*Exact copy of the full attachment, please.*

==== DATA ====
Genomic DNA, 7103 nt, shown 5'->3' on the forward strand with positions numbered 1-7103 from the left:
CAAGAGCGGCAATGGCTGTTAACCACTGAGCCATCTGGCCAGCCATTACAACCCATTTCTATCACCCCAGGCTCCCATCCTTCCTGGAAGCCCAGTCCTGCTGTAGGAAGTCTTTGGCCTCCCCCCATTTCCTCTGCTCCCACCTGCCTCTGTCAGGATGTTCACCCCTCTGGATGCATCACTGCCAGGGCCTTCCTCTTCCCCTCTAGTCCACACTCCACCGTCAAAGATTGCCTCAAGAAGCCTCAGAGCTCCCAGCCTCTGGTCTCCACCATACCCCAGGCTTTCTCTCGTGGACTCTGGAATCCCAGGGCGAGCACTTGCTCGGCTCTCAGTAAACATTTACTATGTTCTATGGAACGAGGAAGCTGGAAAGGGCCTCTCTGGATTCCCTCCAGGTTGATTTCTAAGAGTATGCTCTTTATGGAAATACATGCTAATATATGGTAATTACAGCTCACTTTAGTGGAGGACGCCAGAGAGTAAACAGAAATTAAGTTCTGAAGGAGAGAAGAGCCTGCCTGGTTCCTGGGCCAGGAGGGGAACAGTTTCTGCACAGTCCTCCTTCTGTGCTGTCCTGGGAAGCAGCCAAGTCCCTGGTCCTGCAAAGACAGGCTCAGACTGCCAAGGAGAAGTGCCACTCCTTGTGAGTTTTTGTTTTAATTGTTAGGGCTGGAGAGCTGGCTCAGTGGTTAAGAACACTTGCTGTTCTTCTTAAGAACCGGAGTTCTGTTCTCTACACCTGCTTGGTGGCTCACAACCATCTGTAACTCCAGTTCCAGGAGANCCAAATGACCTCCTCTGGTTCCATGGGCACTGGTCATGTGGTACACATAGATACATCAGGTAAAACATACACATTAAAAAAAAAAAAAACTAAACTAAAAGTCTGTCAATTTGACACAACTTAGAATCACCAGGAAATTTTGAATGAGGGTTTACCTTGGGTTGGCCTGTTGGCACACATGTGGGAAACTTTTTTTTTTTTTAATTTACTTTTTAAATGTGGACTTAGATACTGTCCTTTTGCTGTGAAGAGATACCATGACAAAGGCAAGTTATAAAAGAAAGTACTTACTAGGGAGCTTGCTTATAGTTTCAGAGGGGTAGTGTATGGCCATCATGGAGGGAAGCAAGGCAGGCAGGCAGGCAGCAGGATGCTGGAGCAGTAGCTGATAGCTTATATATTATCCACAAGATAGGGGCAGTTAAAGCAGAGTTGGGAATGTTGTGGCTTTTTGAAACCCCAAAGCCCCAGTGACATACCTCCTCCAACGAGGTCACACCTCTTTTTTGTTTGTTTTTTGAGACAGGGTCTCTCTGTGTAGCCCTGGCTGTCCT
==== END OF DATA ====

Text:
Genomic DNA, 7103 nt, shown 5'->3' on the forward strand with positions numbered 1-7103 from the left:
CAAGAGCGGCAATGGCTGTTAACCACTGAGCCATCTGGCCAGCCATTACAACCCATTTCTATCACCCCAGGCTCCCATCCTTCCTGGAAGCCCAGTCCTGCTGTAGGAAGTCTTTGGCCTCCCCCCATTTCCTCTGCTCCCACCTGCCTCTGTCAGGATGTTCACCCCTCTGGATGCATCACTGCCAGGGCCTTCCTCTTCCCCTCTAGTCCACACTCCACCGTCAAAGATTGCCTCAAGAAGCCTCAGAGCTCCCAGCCTCTGGTCTCCACCATACCCCAGGCTTTCTCTCGTGGACTCTGGAATCCCAGGGCGAGCACTTGCTCGGCTCTCAGTAAACATTTACTATGTTCTATGGAACGAGGAAGCTGGAAAGGGCCTCTCTGGATTCCCTCCAGGTTGATTTCTAAGAGTATGCTCTTTATGGAAATACATGCTAATATATGGTAATTACAGCTCACTTTAGTGGAGGACGCCAGAGAGTAAACAGAAATTAAGTTCTGAAGGAGAGAAGAGCCTGCCTGGTTCCTGGGCCAGGAGGGGAACAGTTTCTGCACAGTCCTCCTTCTGTGCTGTCCTGGGAAGCAGCCAAGTCCCTGGTCCTGCAAAGACAGGCTCAGACTGCCAAGGAGAAGTGCCACTCCTTGTGAGTTTTTGTTTTAATTGTTAGGGCTGGAGAGCTGGCTCAGTGGTTAAGAACACTTGCTGTTCTTCTTAAGAACCGGAGTTCTGTTCTCTACACCTGCTTGGTGGCTCACAACCATCTGTAACTCCAGTTCCAGGAGANCCAAATGACCTCCTCTGGTTCCATGGGCACTGGTCATGTGGTACACATAGATACATCAGGTAAAACATACACATTAAAAAAAAAAAAAACTAAACTAAAAGTCTGTCAATTTGACACAACTTAGAATCACCAGGAAATTTTGAATGAGGGTTTACCTTGGGTTGGCCTGTTGGCACACATGTGGGAAACTTTTTTTTTTTTTAATTTACTTTTTAAATGTGGACTTAGATACTGTCCTTTTGCTGTGAAGAGATACCATGACAAAGGCAAGTTATAAAAGAAAGTACTTACTAGGGAGCTTGCTTATAGTTTCAGAGGGGTAGTGTATGGCCATCATGGAGGGAAGCAAGGCAGGCAGGCAGGCAGCAGGATGCTGGAGCAGTAGCTGATAGCTTATATATTATCCACAAGATAGGGGCAGTTAAAGCAGAGTTGGGAATGTTGTGGCTTTTTGAAACCCCAAAGCCCCAGTGACATACCTCCTCCAACGAGGTCACACCTCTTTTTTGTTTGTTTTTTGAGACAGGGTCTCTCTGTGTAGCCCTGGCTGTCCT